Here is a set of documentaries to stream on Netflix for some educational programming in between your “Gilmore Girls” and “Friends” marathons. Please binge-watch accordingly.
“Fed Up” is as infuriating as it is eye-opening. Advocacy documentaries tend to be a bit short-sighted, reveling in their self-righteousness, but director Stephanie Soechtig has more than enough facts to avoid resting on pure outrage. Consider that, since the ’80s, the number of overweight children has gone from one in 20 to one in five. And while entire industries have ignited over weight loss, the number of those struggling to shed pounds only grows. “Fed Up” reveals the complex ways in which the government is inadvertently subsidizing the obesity epidemic through food lobbies. It guts the myth of personal responsibility (emphasized by the rhetoric of “eat more, exercise less”) and gets to the cause of our growing waistlines: processed food that has
nutritional value and ever-increasing helpings of added sugar.
“Whitey: United States of America v. James J. Bulger”
James “Whitey” Bulger is one of the most notorious gangsters of all time. At one point in his career of crime, he joined Osama Bin Laden on FBI’s Most Wanted List. In his notorious 2013 trial, he was accused of 33 crimes, including the alleged murders of 19 people, but Bulger had no interest in proving he was innocent; he just wanted to set the record straight that he was not a snitch. “Whitey” works through the issue of whether he was an informant, weighing both sides to look at not just Bulger’s legacy, but the depth of corruption inherent in federal law enforcement.
(Note: You’ll especially want to watch this one if you plan to see “Black Mass,” Johnny Depp’s Whitey biopic.)
“Tricked” ends with a startling statistic: “More people are enslaved today than at any point in history.” There are 20.9 million victims, more than the populations of New York, Chicago, Miami, Houston and Los Angeles combined. Directors Jane Wells and John Keith Wasson set out to establish this lesser-known reality, that often the relationship between a prostitute and her pimp is not a business transaction, but form of human trafficking. In a tone that is more informative than hard-hitting, they explore different facets of the $3 billion industry, the ways by which it is perpetuated and how it can stopped.
“Showrunners” can feel a bit insider-y, like the director’s cut that might come with a collector’s edition box set. Still it makes for an interesting look at the way the relatively new position of showrunner has fueled the so-called golden age of TV. The talking heads — including everyone from Joss Whedon (“Buffy The Vampire Slayer”) to Michelle and Robert King (“The Good Wife”) — give a look at the behind-the-scenes intersection of creativity and commerce that leads to successful programming.
(Note: This one is probably best for film students or TV mega-nerds. Anyone else would be more likely to enjoy 90 minutes spent watching one of the many acclaimed shows the cast of “Showrunners” has created.)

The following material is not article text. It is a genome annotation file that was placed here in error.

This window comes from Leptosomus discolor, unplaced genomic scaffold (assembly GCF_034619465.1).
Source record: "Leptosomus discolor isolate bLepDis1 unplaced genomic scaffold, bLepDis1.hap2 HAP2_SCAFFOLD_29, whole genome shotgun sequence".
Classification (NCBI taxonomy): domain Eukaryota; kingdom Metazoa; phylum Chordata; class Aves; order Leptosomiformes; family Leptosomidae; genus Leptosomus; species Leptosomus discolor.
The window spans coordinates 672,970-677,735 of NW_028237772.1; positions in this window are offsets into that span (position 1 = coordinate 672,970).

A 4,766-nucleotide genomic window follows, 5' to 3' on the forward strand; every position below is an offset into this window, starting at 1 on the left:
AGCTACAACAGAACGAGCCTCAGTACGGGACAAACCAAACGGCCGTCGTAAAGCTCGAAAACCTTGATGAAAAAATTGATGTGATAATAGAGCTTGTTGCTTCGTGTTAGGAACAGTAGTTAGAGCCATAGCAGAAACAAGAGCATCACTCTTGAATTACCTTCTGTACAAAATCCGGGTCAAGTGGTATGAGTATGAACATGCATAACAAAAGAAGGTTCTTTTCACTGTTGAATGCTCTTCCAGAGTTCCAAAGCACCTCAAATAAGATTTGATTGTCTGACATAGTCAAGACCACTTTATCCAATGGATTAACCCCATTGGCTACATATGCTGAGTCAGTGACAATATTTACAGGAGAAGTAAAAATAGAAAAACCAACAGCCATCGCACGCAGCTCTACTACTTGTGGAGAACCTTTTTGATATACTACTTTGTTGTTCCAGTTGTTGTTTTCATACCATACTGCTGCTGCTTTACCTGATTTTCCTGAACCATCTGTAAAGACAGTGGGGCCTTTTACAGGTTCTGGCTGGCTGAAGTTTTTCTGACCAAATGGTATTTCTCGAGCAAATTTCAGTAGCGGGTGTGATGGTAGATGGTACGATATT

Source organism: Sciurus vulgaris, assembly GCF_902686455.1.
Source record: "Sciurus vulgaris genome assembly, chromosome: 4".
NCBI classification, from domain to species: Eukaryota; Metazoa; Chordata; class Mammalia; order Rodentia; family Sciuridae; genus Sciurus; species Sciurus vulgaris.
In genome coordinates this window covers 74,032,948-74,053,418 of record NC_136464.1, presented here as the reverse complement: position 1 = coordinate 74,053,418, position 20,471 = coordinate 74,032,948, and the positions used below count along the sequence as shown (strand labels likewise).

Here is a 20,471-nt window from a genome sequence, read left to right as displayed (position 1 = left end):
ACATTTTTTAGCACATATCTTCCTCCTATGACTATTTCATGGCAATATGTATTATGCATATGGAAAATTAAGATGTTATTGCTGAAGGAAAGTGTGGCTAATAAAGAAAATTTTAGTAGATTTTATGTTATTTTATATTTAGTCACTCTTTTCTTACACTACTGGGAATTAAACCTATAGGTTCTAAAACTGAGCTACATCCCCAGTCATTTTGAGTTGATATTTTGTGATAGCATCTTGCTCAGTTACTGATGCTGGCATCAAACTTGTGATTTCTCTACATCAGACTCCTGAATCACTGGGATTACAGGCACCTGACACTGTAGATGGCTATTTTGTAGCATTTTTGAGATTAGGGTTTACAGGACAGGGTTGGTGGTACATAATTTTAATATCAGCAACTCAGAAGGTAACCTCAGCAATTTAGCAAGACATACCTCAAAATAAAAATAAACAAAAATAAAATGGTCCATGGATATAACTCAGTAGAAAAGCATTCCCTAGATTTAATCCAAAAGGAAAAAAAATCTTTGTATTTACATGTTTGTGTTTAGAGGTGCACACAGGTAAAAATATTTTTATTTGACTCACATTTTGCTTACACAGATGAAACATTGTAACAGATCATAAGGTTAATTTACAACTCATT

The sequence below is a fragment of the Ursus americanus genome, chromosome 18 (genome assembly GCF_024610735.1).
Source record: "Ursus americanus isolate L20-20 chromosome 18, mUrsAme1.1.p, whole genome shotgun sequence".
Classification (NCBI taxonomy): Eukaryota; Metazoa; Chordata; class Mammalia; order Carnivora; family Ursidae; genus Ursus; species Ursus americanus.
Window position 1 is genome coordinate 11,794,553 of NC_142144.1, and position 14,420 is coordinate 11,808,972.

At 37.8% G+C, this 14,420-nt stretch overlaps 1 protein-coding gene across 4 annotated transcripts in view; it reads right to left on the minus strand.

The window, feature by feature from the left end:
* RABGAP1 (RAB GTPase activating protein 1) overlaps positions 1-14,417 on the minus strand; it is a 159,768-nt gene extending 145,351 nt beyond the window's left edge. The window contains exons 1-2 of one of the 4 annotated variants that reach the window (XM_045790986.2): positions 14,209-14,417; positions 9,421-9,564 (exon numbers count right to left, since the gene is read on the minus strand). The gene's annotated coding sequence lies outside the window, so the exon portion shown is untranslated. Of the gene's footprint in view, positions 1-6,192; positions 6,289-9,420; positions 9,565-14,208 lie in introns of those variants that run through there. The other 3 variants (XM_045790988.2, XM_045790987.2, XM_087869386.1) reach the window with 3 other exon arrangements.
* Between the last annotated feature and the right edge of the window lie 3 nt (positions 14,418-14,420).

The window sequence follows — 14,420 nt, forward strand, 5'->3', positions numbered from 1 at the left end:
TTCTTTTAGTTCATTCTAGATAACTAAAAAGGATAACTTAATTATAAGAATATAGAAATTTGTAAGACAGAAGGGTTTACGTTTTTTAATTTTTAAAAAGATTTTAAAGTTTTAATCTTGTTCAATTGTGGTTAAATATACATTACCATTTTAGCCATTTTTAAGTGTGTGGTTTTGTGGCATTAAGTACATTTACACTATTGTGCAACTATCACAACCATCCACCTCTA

In a way, “Winnebago Man” was one of the original viral videos. It was shared and copied on VHS tapes, long before it spread with the rise of Youtube in 2005. Director Ben Steinbauer was one of those early fans of Jack “Winnebago Man” Rebney, which led him to track down the so-called “angriest man in the world” and see how the spread of the outtakes from Rebney’s commercial had affected him all these years later. “Winnebago Man” is irreverent and beautiful all at the same time, with a bit of seriousness as Steinbauer zooms out to look at the way the mass “tar and feathering” of this new kind of celebrity has changed his subjects’ lives.
“Love Me” takes on the “mail-order bride” industry as it thrives in the Ukraine. Director Jonathan Narducci follows several men looking for a wife overseas after they feel they’ve exhausted their options with local dating. Although the popular conception is that these arrangements are meant to satisfy the men, many of the women depicted are eager to find a match and build a family — something hard to do given the 87 to 100 female-to-male ratio in the Ukraine. (As one of the suitors put it, “These women believe family first. Not career first, family first. It’s like dating a girl in the ’50s.”) The mixers build into a strange combination of two very different types of desperation, perhaps more fittingly matched than any of the pairs that find their way together over the course of the film.
“I Am Divine”
This glimpse into the life of the man who became Divine peels back the boundary-pushing sexiness and menace of the iconic character. Director Jeffrey Schwartz unpacks Divine’s talent from its origins in the experiences of Harris Glenn Milstead to her work as John Waters’ muse. At a time when the closest thing to a gay scene was underground (and even illegal), Divine dared to be a movie star, and one of the most mesmerizing at that. “I Am Divine” is a loving look at her legacy and the unique power of those who dare to be themselves (and/or eat dog poop on screen.)
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